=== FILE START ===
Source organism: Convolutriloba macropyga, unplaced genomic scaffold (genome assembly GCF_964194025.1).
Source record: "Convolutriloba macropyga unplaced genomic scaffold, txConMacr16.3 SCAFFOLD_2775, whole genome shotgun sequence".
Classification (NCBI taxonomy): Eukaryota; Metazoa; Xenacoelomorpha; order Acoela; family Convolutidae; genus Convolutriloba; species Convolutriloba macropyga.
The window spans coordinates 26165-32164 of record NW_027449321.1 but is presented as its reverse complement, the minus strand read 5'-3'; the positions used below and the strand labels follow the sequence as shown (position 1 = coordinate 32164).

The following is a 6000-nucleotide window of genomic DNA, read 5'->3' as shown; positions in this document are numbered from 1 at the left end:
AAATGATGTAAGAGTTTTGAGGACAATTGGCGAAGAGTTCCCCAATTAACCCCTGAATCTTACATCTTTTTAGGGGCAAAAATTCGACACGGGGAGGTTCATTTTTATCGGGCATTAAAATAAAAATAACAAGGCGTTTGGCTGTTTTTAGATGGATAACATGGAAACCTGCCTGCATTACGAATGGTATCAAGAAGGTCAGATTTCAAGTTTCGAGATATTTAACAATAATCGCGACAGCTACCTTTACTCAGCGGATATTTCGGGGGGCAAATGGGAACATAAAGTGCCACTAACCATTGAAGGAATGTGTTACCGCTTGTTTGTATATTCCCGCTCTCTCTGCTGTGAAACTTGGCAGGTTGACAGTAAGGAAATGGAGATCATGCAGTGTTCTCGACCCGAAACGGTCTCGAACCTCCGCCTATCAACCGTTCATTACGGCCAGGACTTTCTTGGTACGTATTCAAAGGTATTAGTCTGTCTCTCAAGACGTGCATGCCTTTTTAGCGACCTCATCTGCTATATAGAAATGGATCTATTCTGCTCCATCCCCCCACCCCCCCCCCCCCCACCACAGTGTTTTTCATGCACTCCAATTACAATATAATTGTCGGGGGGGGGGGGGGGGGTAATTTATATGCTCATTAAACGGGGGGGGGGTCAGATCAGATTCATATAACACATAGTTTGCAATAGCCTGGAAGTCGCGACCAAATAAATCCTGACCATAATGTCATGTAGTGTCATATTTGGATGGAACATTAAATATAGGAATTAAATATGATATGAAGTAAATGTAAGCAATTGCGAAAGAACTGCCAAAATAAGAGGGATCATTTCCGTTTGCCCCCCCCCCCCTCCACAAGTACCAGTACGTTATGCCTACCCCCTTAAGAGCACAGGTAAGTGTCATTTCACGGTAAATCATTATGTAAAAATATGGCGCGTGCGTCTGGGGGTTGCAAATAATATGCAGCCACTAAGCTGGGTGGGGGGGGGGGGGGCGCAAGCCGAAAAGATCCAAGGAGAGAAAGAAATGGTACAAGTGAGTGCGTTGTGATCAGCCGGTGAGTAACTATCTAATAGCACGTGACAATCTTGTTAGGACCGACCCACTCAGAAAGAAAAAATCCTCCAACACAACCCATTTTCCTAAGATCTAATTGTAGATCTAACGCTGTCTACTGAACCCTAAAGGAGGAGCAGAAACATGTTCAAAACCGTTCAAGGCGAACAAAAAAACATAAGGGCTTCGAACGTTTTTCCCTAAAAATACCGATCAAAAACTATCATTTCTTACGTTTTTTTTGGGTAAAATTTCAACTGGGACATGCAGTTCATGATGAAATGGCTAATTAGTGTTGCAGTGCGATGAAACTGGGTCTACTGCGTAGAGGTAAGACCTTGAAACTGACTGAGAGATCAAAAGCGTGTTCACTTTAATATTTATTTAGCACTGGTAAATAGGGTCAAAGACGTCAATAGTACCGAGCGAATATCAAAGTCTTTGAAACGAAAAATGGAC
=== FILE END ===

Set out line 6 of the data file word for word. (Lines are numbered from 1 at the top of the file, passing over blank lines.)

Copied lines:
AAATGATGTAAGAGTTTTGAGGACAATTGGCGAAGAGTTCCCCAATTAACCCCTGAATCTTACATCTTTTTAGGGGCAAAAATTCGACACGGGGAGGTTCATTTTTATCGGGCATTAAAATAAAAATAACAAGGCGTTTGGCTGTTTTTAGATGGATAACATGGAAACCTGCCTGCATTACGAATGGTATCAAGAAGGTCAGATTTCAAGTTTCGAGATATTTAACAATAATCGCGACAGCTACCTTTACTCAGCGGATATTTCGGGGGGCAAATGGGAACATAAAGTGCCACTAACCATTGAAGGAATGTGTTACCGCTTGTTTGTATATTCCCGCTCTCTCTGCTGTGAAACTTGGCAGGTTGACAGTAAGGAAATGGAGATCATGCAGTGTTCTCGACCCGAAACGGTCTCGAACCTCCGCCTATCAACCGTTCATTACGGCCAGGACTTTCTTGGTACGTATTCAAAGGTATTAGTCTGTCTCTCAAGACGTGCATGCCTTTTTAGCGACCTCATCTGCTATATAGAAATGGATCTATTCTGCTCCATCCCCCCACCCCCCCCCCCCCCACCACAGTGTTTTTCATGCACTCCAATTACAATATAATTGTCGGGGGGGGGGGGGGGGGTAATTTATATGCTCATTAAACGGGGGGGGGGTCAGATCAGATTCATATAACACATAGTTTGCAATAGCCTGGAAGTCGCGACCAAATAAATCCTGACCATAATGTCATGTAGTGTCATATTTGGATGGAACATTAAATATAGGAATTAAATATGATATGAAGTAAATGTAAGCAATTGCGAAAGAACTGCCAAAATAAGAGGGATCATTTCCGTTTGCCCCCCCCCCCCTCCACAAGTACCAGTACGTTATGCCTACCCCCTTAAGAGCACAGGTAAGTGTCATTTCACGGTAAATCATTATGTAAAAATATGGCGCGTGCGTCTGGGGGTTGCAAATAATATGCAGCCACTAAGCTGGGTGGGGGGGGGGGGGGCGCAAGCCGAAAAGATCCAAGGAGAGAAAGAAATGGTACAAGTGAGTGCGTTGTGATCAGCCGGTGAGTAACTATCTAATAGCACGTGACAATCTTGTTAGGACCGACCCACTCAGAAAGAAAAAATCCTCCAACACAACCCATTTTCCTAAGATCTAATTGTAGATCTAACGCTGTCTACTGAACCCTAAAGGAGGAGCAGAAACATGTTCAAAACCGTTCAAGGCGAACAAAAAAACATAAGGGCTTCGAACGTTTTTCCCTAAAAATACCGATCAAAAACTATCATTTCTTACGTTTTTTTTGGGTAAAATTTCAACTGGGACATGCAGTTCATGATGAAATGGCTAATTAGTGTTGCAGTGCGATGAAACTGGGTCTACTGCGTAGAGGTAAGACCTTGAAACTGACTGAGAGATCAAAAGCGTGTTCACTTTAATATTTATTTAGCACTGGTAAATAGGGTCAAAGACGTCAATAGTACCGAGCGAATATCAAAGTCTTTGAAACGAAAAATGGAC